Back in the late nineties, we ran a little theatre company in Vancouver (also Darren’s First Web Design). We needed a coffin for one of the shows (George F. Walker’s excellent “Theatre of the Film Noir”, if I recall correctly) and, in light of our shoestring budget, couldn’t afford to buy one.
A member of the creative team had a day job in a retail store, and the store had a ton of pallets in the basement. He got the excellent idea to ‘borrow’ a few of these pallets, tear them apart and build a half-decent coffin out of the wood. It worked out nicely.
I remembered this little anecdote when I read about making temporary housing out of pallets:
Pallets are great material for this application because they are sturdy, inexpensive and readily available. In most cases in a disaster relief effort many of the pallets will arrive as part of the transpiration of food and materials requiring no additional logistics to procure them. If more are needed I-Beam states that they can be built by hand at a rate of 500-600 pallets per day. One transitional shelter measuring 10Ã¢â‚¬Â² x 20Ã¢â‚¬Â² would take 80 pallets to build and cost approximately $500.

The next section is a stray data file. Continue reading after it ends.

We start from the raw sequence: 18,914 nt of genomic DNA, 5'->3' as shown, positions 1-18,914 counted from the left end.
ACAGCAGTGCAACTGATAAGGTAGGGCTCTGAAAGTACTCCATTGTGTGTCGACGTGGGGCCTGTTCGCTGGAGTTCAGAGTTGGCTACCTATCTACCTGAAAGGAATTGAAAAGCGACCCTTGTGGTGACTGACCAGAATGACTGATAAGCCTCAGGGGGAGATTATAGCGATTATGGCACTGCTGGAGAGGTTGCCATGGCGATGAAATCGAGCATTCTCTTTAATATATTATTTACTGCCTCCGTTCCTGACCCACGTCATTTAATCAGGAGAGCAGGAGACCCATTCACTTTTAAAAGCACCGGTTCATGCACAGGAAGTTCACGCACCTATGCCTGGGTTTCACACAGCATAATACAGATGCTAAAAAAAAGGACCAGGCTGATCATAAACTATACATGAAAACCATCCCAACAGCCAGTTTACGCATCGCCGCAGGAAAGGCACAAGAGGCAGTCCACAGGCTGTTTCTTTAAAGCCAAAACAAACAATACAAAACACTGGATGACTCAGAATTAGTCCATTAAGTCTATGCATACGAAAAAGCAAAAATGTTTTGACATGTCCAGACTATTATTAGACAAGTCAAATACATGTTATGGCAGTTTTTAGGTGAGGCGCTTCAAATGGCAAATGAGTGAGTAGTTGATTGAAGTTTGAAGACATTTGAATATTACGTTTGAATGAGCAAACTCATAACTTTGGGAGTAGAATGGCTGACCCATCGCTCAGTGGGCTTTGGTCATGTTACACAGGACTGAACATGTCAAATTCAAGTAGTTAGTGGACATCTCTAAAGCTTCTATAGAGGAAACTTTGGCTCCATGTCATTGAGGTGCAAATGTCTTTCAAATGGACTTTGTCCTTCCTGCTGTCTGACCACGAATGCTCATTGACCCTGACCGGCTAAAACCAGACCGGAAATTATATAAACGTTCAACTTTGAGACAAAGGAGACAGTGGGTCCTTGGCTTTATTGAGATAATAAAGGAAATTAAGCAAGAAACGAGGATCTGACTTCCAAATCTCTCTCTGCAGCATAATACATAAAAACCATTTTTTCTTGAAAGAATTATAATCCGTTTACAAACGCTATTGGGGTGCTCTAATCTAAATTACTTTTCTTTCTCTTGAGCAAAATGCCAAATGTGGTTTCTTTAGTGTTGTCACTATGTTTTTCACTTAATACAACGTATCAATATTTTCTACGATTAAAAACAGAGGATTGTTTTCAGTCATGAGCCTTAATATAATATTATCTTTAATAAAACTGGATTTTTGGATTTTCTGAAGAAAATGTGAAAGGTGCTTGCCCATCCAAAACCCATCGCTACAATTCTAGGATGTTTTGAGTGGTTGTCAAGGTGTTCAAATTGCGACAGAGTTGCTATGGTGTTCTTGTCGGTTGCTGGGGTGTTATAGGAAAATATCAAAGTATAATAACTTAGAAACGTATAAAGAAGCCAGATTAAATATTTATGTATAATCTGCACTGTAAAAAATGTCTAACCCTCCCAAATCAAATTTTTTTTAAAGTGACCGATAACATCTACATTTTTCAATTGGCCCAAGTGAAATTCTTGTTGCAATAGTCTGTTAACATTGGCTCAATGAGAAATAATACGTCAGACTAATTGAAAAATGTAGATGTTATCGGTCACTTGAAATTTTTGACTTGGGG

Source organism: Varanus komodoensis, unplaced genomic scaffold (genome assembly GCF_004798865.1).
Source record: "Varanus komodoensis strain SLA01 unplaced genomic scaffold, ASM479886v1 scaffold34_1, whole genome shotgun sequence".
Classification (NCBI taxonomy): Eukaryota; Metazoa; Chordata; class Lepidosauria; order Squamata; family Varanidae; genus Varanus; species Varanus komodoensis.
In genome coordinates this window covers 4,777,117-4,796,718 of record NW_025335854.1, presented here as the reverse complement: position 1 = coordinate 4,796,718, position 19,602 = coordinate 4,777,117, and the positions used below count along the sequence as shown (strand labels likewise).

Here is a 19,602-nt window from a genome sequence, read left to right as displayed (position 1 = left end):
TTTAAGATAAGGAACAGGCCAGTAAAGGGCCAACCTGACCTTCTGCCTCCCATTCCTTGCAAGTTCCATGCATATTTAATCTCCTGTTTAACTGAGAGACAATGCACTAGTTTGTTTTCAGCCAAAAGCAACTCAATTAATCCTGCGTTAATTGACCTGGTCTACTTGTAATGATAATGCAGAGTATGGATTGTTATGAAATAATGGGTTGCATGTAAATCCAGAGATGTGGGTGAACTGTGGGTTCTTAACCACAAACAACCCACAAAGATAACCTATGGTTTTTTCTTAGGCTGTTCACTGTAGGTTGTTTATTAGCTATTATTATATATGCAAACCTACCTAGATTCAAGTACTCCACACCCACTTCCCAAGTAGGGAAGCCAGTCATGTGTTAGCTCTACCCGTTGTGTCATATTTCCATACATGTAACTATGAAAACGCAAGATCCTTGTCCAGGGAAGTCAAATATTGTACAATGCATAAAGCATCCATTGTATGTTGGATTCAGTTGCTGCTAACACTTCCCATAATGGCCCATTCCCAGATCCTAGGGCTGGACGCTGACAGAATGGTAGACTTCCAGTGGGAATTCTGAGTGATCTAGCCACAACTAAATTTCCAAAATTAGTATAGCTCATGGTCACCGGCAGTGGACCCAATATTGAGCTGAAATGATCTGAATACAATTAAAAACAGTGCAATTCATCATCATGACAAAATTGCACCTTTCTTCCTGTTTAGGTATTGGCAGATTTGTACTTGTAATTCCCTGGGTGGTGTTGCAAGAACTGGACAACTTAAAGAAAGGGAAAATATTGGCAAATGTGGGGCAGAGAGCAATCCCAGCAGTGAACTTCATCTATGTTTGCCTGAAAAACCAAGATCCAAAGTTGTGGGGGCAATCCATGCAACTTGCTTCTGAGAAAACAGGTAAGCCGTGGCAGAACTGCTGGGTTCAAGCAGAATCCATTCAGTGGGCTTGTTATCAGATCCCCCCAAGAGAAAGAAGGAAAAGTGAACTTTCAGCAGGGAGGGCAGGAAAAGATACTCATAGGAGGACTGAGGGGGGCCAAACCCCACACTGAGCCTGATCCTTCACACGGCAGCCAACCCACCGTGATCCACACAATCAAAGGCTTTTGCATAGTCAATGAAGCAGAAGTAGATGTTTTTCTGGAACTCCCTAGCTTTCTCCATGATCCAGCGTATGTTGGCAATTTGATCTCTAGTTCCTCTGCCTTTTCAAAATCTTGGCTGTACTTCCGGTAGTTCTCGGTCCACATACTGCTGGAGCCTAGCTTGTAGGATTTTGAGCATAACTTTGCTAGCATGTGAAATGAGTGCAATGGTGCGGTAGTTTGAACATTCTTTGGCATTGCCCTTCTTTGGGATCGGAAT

After those darn plastic chairs (put to great use by Brian Jungen), pallets feel like one of the most ubiquitous human-made objects on Earth. Plus, other forms of aid usually arrives at disaster areas on pallets, so nothing goes to waste.
Those are some cool-looking concepts, but I still favor shipping container architecture.
Very interesting. This post reminded me of the little known fact that the St. Louis arch was built from discarded conestoga wagons.
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